Everyone has a conscience.
But most psychologists think that people with “antisocial personality disorder” don’t.
For example, Robert D. Hare says they are “completely lacking in conscience and feelings for others,” so that they “selfishly take what they want and do as they please,” violating norms “without the slightest sense of guilt or regret”; their hallmark is “a stunning lack of conscience.” David T. Lykken holds that they have “failed to develop conscience and empathic feelings.” The fourth edition of the Diagnostic and Statistical Manual of Mental Disorders lists one of the diagnostic criteria for the disorder as “lack of remorse, as indicated by being indifferent to or rationalizing having hurt, mistreated, or stolen from another.” The fifth edition says more simply, “lack of remorse after hurting or mistreating another.”
The difficulty with such statements is that they treat conscience, guilt, a “sense” of guilt, regret, remorse, and the lack of normal moral feelings as the same thing. The classical natural law tradition distinguishes them. Conscience is not about what we feel, but about what we know. Remorse and regret are not about what we know, but about how we feel about what we know. Guilt is the condition of having done wrong; awareness of guilt is the knowledge of being in this state; and the sense of guilt is a feeling resulting from such knowledge.
Considering these distinctions, it should be entirely possible for a person to have a conscience yet have no remorse. The very fact that people with antisocial personality disorder make excuses for their bad behavior shows that they know that right and wrong are different things. A being who didn’t understand the difference wouldn’t even grasp the concept of an excuse.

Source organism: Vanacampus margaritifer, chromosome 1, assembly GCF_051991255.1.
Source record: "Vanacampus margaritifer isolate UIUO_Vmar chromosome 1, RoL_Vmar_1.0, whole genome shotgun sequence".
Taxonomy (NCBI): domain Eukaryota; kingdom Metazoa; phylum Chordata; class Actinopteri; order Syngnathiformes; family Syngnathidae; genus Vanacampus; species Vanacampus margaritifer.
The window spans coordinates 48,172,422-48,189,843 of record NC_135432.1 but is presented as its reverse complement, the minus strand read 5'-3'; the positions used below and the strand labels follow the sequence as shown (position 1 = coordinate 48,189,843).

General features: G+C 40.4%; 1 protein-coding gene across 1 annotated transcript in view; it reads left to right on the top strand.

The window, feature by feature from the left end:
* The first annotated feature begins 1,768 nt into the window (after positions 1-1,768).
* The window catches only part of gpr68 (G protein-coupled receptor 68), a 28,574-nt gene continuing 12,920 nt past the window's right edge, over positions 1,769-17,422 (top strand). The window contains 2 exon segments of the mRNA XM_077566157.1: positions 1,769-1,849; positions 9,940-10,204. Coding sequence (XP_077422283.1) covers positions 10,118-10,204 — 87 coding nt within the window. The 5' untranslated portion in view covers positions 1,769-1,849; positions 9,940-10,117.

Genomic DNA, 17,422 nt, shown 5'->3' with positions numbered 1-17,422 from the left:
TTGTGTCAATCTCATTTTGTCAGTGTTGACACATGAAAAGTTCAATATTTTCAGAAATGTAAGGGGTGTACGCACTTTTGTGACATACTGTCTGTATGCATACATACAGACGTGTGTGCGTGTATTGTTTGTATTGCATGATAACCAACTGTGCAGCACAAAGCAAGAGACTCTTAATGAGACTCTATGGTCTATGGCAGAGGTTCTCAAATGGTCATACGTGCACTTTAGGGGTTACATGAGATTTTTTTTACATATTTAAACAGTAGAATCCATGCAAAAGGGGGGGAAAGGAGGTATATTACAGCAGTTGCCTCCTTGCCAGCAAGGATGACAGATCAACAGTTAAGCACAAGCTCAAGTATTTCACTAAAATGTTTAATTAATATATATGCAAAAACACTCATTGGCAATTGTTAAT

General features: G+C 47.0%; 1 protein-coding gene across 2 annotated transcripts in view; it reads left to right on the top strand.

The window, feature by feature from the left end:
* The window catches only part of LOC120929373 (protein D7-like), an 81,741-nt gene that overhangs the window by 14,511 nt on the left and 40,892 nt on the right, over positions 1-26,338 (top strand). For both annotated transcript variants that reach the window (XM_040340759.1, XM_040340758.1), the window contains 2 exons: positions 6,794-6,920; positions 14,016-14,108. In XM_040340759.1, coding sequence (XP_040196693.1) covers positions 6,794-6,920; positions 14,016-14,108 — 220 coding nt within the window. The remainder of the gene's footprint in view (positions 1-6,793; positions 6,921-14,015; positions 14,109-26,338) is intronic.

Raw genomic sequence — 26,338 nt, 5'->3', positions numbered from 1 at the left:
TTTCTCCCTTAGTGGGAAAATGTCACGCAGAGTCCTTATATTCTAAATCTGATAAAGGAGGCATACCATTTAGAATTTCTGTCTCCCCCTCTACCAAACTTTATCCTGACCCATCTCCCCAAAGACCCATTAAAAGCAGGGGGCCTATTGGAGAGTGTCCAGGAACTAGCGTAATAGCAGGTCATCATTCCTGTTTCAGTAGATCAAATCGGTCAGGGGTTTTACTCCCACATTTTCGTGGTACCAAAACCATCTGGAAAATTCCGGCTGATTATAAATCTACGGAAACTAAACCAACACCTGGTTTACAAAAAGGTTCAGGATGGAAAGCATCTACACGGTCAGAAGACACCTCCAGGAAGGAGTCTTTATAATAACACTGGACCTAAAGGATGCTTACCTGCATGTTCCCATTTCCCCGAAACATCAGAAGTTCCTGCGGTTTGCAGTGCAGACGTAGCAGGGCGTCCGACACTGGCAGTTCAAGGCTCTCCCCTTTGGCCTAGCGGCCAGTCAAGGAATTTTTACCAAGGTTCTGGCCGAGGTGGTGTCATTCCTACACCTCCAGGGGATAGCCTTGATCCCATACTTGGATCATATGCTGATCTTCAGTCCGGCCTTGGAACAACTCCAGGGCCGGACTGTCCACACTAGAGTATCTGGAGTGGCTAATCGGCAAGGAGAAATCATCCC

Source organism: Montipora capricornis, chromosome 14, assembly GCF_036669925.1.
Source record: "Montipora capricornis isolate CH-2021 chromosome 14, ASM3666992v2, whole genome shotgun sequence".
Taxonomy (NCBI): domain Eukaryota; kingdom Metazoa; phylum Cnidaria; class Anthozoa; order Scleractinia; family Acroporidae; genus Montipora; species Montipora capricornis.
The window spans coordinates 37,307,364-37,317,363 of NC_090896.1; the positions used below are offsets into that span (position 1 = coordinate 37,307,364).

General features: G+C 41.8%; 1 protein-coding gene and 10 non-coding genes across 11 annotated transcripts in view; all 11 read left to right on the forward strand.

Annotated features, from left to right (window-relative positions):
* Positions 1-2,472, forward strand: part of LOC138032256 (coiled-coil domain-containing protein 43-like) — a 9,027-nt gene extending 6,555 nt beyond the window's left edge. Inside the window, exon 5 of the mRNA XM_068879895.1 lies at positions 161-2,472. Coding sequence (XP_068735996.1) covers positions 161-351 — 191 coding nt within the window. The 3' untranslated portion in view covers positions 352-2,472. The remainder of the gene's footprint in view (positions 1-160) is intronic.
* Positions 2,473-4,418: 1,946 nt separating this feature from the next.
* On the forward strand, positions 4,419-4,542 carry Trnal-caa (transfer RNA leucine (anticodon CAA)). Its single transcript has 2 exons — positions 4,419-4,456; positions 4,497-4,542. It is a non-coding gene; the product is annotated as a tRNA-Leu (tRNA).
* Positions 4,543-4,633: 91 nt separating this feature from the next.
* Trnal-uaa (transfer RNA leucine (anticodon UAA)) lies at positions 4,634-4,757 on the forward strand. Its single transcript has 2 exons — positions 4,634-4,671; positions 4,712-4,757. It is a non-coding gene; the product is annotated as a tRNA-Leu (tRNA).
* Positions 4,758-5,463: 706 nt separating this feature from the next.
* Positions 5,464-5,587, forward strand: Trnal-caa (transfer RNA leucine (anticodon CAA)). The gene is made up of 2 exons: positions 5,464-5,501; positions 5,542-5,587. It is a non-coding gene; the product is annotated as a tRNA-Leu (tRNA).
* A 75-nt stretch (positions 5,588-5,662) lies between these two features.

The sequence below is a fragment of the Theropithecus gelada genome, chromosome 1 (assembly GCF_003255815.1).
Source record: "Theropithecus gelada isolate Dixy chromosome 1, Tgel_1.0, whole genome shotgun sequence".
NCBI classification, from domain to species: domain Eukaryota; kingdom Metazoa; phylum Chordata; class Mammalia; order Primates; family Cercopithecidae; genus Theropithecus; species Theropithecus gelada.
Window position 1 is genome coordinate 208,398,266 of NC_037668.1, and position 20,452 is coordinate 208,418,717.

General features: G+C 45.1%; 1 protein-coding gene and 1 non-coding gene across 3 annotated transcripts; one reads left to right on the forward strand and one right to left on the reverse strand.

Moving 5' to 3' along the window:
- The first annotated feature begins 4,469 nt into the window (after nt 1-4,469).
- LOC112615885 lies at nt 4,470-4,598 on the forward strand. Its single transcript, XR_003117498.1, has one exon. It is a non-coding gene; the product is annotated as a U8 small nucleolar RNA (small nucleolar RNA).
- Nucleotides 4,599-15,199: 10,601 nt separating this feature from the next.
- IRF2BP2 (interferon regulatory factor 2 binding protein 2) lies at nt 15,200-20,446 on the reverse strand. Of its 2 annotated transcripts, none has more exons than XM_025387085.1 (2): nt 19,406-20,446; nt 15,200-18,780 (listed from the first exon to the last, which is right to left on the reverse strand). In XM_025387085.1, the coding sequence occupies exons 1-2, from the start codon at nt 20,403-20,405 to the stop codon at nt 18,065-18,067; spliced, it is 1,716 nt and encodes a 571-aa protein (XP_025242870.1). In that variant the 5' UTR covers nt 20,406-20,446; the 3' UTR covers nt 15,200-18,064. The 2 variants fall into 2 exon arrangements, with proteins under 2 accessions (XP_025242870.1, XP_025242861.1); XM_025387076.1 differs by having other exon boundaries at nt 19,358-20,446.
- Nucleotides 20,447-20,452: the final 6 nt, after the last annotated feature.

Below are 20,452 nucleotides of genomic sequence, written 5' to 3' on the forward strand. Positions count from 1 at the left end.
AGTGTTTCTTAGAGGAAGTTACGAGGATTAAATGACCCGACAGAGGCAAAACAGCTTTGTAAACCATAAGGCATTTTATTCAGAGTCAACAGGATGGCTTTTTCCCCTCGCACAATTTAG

Lykken almost gets my point: “It is an interesting and important fact that most of the diverse criminal types suggested here do tend to justify their conduct in one way or another, at least to themselves. One 15-year old, now residing in a local juvenile facility, took a bus to a suburban neighborhood, hoping to locate a party he had heard about. Unsuccessful, he found that the next bus home would entail an hour’s wait. Having brought his pistol along, he lurked near some cars parked by a store and, when a woman came out with her infant and opened her car door, the boy demanded her keys at gunpoint and drove off. Explaining his offense to the corrections officers, he expressed exasperation: ‘How else was I s’posed to get home, man?’”
Why was the boy exasperated? Because he thought he was in the right. Strange as it may seem, he was morally indignant.
Sources: Robert D. Hare, Without Conscience (1993);
David T. Lykken, The Antisocial Personalities (1995);
DSM-IV-TR (2000); DSM-5 (2013).